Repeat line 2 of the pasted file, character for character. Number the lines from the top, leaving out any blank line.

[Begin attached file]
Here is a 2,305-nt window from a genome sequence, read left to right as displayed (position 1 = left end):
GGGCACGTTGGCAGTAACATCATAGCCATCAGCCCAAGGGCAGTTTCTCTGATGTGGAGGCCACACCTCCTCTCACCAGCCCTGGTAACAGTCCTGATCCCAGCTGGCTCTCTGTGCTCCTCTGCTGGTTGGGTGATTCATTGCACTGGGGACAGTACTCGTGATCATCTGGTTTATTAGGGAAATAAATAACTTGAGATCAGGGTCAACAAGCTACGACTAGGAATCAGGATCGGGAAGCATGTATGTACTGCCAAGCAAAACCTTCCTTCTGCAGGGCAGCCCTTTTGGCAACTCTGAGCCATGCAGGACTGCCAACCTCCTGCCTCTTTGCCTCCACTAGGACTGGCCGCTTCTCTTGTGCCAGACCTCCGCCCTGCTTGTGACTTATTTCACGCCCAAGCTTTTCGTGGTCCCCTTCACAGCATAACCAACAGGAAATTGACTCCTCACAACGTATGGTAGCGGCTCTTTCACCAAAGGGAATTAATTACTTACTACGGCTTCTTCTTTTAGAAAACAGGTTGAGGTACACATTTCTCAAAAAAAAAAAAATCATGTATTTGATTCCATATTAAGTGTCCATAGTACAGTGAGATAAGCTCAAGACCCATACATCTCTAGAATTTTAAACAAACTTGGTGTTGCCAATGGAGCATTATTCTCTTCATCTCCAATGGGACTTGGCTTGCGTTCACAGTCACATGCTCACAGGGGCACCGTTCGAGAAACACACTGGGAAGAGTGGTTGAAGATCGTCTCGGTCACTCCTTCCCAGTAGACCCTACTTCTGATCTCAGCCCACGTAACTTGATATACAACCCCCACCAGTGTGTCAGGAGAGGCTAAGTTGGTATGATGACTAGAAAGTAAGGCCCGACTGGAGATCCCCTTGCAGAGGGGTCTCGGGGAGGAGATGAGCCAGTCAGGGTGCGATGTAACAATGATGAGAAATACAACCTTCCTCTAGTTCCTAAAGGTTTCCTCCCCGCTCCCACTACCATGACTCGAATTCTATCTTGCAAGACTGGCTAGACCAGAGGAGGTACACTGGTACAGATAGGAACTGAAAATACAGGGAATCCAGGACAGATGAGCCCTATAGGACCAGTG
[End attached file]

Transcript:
GGGCACGTTGGCAGTAACATCATAGCCATCAGCCCAAGGGCAGTTTCTCTGATGTGGAGGCCACACCTCCTCTCACCAGCCCTGGTAACAGTCCTGATCCCAGCTGGCTCTCTGTGCTCCTCTGCTGGTTGGGTGATTCATTGCACTGGGGACAGTACTCGTGATCATCTGGTTTATTAGGGAAATAAATAACTTGAGATCAGGGTCAACAAGCTACGACTAGGAATCAGGATCGGGAAGCATGTATGTACTGCCAAGCAAAACCTTCCTTCTGCAGGGCAGCCCTTTTGGCAACTCTGAGCCATGCAGGACTGCCAACCTCCTGCCTCTTTGCCTCCACTAGGACTGGCCGCTTCTCTTGTGCCAGACCTCCGCCCTGCTTGTGACTTATTTCACGCCCAAGCTTTTCGTGGTCCCCTTCACAGCATAACCAACAGGAAATTGACTCCTCACAACGTATGGTAGCGGCTCTTTCACCAAAGGGAATTAATTACTTACTACGGCTTCTTCTTTTAGAAAACAGGTTGAGGTACACATTTCTCAAAAAAAAAAAAATCATGTATTTGATTCCATATTAAGTGTCCATAGTACAGTGAGATAAGCTCAAGACCCATACATCTCTAGAATTTTAAACAAACTTGGTGTTGCCAATGGAGCATTATTCTCTTCATCTCCAATGGGACTTGGCTTGCGTTCACAGTCACATGCTCACAGGGGCACCGTTCGAGAAACACACTGGGAAGAGTGGTTGAAGATCGTCTCGGTCACTCCTTCCCAGTAGACCCTACTTCTGATCTCAGCCCACGTAACTTGATATACAACCCCCACCAGTGTGTCAGGAGAGGCTAAGTTGGTATGATGACTAGAAAGTAAGGCCCGACTGGAGATCCCCTTGCAGAGGGGTCTCGGGGAGGAGATGAGCCAGTCAGGGTGCGATGTAACAATGATGAGAAATACAACCTTCCTCTAGTTCCTAAAGGTTTCCTCCCCGCTCCCACTACCATGACTCGAATTCTATCTTGCAAGACTGGCTAGACCAGAGGAGGTACACTGGTACAGATAGGAACTGAAAATACAGGGAATCCAGGACAGATGAGCCCTATAGGACCAGTG